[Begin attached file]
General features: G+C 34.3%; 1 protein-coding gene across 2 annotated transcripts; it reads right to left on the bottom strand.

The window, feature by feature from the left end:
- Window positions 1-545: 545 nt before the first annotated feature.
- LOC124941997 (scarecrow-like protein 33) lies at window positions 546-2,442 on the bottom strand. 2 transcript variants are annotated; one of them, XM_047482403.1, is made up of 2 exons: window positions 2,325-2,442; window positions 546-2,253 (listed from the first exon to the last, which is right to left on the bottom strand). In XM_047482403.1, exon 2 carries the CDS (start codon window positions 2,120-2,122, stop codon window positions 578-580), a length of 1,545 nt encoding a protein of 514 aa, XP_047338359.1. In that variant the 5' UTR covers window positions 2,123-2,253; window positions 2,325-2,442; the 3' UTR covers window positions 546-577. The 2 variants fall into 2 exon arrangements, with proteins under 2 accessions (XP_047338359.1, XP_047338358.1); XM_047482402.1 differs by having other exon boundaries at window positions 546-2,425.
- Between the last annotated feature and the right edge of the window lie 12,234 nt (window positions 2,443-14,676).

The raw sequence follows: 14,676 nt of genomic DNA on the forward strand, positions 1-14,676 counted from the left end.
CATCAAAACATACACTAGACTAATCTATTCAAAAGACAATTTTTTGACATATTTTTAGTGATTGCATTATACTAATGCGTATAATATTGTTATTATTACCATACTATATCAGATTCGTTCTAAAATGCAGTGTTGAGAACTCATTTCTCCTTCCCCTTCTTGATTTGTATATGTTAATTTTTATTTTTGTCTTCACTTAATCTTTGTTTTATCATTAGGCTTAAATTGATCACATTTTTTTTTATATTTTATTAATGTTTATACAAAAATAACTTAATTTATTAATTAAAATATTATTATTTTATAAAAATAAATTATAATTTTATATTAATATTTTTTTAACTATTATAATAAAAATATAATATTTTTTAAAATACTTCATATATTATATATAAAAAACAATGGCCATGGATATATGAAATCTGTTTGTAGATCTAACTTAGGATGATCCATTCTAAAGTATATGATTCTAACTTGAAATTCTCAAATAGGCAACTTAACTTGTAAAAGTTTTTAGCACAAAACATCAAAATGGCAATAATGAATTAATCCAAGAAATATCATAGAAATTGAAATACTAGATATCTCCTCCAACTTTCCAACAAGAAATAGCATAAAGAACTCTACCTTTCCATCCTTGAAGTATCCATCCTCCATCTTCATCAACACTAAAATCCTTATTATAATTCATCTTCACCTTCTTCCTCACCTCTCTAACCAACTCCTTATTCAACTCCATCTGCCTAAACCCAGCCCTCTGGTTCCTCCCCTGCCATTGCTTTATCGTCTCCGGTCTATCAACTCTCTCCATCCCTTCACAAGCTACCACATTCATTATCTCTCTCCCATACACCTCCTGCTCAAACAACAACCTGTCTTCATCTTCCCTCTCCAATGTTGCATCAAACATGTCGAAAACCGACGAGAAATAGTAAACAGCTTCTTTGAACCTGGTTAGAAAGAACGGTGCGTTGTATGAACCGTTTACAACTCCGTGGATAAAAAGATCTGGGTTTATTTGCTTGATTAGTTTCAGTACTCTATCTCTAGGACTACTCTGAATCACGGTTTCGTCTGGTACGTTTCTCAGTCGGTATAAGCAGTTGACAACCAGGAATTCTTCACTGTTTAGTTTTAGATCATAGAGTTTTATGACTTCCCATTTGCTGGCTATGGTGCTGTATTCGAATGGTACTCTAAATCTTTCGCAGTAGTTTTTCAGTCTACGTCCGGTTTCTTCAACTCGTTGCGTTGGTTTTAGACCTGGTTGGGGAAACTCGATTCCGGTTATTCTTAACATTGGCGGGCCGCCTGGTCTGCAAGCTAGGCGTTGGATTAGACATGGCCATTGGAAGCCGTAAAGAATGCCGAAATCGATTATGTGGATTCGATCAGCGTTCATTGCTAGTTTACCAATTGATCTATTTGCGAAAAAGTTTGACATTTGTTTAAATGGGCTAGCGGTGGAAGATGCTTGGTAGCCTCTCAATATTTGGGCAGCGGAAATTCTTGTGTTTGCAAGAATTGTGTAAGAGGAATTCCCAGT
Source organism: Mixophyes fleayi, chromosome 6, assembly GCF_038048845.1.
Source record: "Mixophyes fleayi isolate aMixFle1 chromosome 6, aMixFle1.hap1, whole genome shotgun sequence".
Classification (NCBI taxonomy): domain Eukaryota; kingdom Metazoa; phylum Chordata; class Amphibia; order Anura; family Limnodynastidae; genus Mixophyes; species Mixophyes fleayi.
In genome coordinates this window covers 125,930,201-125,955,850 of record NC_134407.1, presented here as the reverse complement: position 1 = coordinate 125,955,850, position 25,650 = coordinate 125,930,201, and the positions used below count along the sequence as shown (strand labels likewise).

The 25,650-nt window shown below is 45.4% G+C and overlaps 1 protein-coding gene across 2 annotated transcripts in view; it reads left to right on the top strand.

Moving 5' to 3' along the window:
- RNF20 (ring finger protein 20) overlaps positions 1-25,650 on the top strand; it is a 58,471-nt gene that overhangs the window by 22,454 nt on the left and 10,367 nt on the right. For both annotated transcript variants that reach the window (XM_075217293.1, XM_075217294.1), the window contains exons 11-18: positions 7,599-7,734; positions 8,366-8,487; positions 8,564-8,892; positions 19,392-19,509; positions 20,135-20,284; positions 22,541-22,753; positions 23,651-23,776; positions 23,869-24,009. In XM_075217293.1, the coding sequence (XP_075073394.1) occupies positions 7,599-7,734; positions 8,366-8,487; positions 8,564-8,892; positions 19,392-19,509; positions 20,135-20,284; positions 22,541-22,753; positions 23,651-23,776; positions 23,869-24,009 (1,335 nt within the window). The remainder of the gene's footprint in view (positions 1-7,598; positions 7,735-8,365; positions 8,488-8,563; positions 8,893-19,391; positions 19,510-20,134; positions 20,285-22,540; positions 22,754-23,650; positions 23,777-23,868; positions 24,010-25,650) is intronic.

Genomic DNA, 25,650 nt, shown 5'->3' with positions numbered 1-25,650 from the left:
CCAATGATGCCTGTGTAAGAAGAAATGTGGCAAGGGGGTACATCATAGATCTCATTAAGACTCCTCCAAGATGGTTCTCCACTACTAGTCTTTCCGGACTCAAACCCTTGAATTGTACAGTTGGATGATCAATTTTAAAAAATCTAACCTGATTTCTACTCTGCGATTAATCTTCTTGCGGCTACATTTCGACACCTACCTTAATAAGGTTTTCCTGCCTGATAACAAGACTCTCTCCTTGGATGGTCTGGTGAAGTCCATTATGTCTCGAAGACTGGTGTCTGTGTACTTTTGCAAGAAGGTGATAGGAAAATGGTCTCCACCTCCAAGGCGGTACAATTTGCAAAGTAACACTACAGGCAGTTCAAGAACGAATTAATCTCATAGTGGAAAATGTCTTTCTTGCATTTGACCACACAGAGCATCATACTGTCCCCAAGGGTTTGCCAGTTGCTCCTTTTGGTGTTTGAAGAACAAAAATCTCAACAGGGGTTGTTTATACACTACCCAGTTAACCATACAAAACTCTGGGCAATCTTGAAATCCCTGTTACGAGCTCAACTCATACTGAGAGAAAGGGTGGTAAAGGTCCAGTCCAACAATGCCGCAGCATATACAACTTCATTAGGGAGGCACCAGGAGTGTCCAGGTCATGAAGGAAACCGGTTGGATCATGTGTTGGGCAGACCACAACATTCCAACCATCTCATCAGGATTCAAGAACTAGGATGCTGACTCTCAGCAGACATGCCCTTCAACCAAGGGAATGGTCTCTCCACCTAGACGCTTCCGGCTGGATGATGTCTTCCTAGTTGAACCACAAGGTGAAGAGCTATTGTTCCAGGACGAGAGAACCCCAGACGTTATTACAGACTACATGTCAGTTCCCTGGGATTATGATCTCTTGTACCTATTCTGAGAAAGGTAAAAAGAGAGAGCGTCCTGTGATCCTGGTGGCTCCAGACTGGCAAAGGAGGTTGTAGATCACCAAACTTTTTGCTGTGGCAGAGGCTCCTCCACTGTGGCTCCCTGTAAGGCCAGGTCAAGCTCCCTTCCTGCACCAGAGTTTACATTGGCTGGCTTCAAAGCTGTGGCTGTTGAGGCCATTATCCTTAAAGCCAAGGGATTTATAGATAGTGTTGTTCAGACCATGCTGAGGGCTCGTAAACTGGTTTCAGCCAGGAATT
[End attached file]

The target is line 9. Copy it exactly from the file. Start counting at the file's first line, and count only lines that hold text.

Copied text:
Source record: "Mixophyes fleayi isolate aMixFle1 chromosome 6, aMixFle1.hap1, whole genome shotgun sequence".